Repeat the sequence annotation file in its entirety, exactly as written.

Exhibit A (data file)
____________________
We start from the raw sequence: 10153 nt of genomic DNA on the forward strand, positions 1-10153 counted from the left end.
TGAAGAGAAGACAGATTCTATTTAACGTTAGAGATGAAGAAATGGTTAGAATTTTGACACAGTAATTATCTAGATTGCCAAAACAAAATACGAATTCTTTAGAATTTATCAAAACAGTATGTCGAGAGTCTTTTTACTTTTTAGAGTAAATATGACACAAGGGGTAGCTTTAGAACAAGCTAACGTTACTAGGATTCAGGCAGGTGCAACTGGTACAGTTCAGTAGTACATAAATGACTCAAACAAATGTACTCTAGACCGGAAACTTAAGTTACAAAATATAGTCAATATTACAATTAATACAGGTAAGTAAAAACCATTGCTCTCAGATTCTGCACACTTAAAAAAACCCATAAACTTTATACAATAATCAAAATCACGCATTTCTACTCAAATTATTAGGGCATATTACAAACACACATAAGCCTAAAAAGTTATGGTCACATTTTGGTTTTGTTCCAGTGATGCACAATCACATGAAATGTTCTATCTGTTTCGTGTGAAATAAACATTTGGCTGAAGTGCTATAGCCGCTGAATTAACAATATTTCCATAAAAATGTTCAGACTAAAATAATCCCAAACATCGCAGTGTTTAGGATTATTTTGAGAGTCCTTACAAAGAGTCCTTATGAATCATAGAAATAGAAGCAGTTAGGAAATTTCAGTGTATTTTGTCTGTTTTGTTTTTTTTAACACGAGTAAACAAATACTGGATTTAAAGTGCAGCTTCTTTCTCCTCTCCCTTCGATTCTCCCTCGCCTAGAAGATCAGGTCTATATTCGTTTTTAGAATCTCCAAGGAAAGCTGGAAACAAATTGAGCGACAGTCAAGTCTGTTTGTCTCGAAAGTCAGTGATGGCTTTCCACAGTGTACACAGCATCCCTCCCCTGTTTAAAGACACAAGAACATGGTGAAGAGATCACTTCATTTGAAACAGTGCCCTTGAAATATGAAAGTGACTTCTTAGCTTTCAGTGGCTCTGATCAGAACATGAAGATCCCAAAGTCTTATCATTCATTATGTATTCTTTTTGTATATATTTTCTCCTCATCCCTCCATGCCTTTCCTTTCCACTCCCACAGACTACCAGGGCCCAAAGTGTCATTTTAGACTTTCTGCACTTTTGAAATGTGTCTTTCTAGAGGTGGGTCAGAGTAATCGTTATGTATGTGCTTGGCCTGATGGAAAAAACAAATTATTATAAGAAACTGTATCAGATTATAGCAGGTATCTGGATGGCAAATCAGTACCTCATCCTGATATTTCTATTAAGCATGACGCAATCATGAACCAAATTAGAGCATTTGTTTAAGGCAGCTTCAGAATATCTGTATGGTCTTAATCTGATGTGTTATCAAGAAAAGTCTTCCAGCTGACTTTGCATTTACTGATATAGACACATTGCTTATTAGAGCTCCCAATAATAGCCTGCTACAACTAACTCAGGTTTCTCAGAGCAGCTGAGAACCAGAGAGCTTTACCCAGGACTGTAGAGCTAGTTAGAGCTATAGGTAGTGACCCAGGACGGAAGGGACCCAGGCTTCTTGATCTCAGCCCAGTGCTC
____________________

We start from the raw sequence: 10153 nt of genomic DNA on the forward strand, positions 1-10153 counted from the left end.
TGAAGAGAAGACAGATTCTATTTAACGTTAGAGATGAAGAAATGGTTAGAATTTTGACACAGTAATTATCTAGATTGCCAAAACAAAATACGAATTCTTTAGAATTTATCAAAACAGTATGTCGAGAGTCTTTTTACTTTTTAGAGTAAATATGACACAAGGGGTAGCTTTAGAACAAGCTAACGTTACTAGGATTCAGGCAGGTGCAACTGGTACAGTTCAGTAGTACATAAATGACTCAAACAAATGTACTCTAGACCGGAAACTTAAGTTACAAAATATAGTCAATATTACAATTAATACAGGTAAGTAAAAACCATTGCTCTCAGATTCTGCACACTTAAAAAAACCCATAAACTTTATACAATAATCAAAATCACGCATTTCTACTCAAATTATTAGGGCATATTACAAACACACATAAGCCTAAAAAGTTATGGTCACATTTTGGTTTTGTTCCAGTGATGCACAATCACATGAAATGTTCTATCTGTTTCGTGTGAAATAAACATTTGGCTGAAGTGCTATAGCCGCTGAATTAACAATATTTCCATAAAAATGTTCAGACTAAAATAATCCCAAACATCGCAGTGTTTAGGATTATTTTGAGAGTCCTTACAAAGAGTCCTTATGAATCATAGAAATAGAAGCAGTTAGGAAATTTCAGTGTATTTTGTCTGTTTTGTTTTTTTTAACACGAGTAAACAAATACTGGATTTAAAGTGCAGCTTCTTTCTCCTCTCCCTTCGATTCTCCCTCGCCTAGAAGATCAGGTCTATATTCGTTTTTAGAATCTCCAAGGAAAGCTGGAAACAAATTGAGCGACAGTCAAGTCTGTTTGTCTCGAAAGTCAGTGATGGCTTTCCACAGTGTACACAGCATCCCTCCCCTGTTTAAAGACACAAGAACATGGTGAAGAGATCACTTCATTTGAAACAGTGCCCTTGAAATATGAAAGTGACTTCTTAGCTTTCAGTGGCTCTGATCAGAACATGAAGATCCCAAAGTCTTATCATTCATTATGTATTCTTTTTGTATATATTTTCTCCTCATCCCTCCATGCCTTTCCTTTCCACTCCCACAGACTACCAGGGCCCAAAGTGTCATTTTAGACTTTCTGCACTTTTGAAATGTGTCTTTCTAGAGGTGGGTCAGAGTAATCGTTATGTATGTGCTTGGCCTGATGGAAAAAACAAATTATTATAAGAAACTGTATCAGATTATAGCAGGTATCTGGATGGCAAATCAGTACCTCATCCTGATATTTCTATTAAGCATGACGCAATCATGAACCAAATTAGAGCATTTGTTTAAGGCAGCTTCAGAATATCTGTATGGTCTTAATCTGATGTGTTATCAAGAAAAGTCTTCCAGCTGACTTTGCATTTACTGATATAGACACATTGCTTATTAGAGCTCCCAATAATAGCCTGCTACAACTAACTCAGGTTTCTCAGAGCAGCTGAGAACCAGAGAGCTTTACCCAGGACTGTAGAGCTAGTTAGAGCTATAGGTAGTGACCCAGGACGGAAGGGACCCAGGCTTCTTGATCTCAGCCCAGTGCTC